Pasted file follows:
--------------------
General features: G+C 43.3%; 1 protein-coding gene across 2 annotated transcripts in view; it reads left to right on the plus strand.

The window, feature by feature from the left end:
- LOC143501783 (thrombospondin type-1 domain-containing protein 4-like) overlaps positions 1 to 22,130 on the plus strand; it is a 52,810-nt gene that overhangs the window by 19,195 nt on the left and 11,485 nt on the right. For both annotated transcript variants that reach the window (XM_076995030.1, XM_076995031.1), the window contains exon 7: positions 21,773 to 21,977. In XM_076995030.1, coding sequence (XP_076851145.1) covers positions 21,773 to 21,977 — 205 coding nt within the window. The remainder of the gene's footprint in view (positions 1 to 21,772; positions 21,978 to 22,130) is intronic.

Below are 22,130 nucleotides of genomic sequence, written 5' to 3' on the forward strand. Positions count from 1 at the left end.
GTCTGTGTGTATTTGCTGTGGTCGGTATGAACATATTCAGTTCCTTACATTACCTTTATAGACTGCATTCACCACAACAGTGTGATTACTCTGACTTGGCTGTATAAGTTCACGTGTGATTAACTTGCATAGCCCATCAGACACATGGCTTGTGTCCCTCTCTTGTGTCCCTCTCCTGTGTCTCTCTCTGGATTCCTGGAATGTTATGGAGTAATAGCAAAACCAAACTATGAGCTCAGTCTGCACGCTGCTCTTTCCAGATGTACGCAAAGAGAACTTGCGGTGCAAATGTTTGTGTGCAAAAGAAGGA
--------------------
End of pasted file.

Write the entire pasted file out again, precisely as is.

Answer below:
General features: G+C 43.3%; 1 protein-coding gene across 2 annotated transcripts in view; it reads left to right on the plus strand.

The window, feature by feature from the left end:
- LOC143501783 (thrombospondin type-1 domain-containing protein 4-like) overlaps positions 1 to 22,130 on the plus strand; it is a 52,810-nt gene that overhangs the window by 19,195 nt on the left and 11,485 nt on the right. For both annotated transcript variants that reach the window (XM_076995030.1, XM_076995031.1), the window contains exon 7: positions 21,773 to 21,977. In XM_076995030.1, coding sequence (XP_076851145.1) covers positions 21,773 to 21,977 — 205 coding nt within the window. The remainder of the gene's footprint in view (positions 1 to 21,772; positions 21,978 to 22,130) is intronic.

Below are 22,130 nucleotides of genomic sequence, written 5' to 3' on the forward strand. Positions count from 1 at the left end.
GTCTGTGTGTATTTGCTGTGGTCGGTATGAACATATTCAGTTCCTTACATTACCTTTATAGACTGCATTCACCACAACAGTGTGATTACTCTGACTTGGCTGTATAAGTTCACGTGTGATTAACTTGCATAGCCCATCAGACACATGGCTTGTGTCCCTCTCTTGTGTCCCTCTCCTGTGTCTCTCTCTGGATTCCTGGAATGTTATGGAGTAATAGCAAAACCAAACTATGAGCTCAGTCTGCACGCTGCTCTTTCCAGATGTACGCAAAGAGAACTTGCGGTGCAAATGTTTGTGTGCAAAAGAAGGA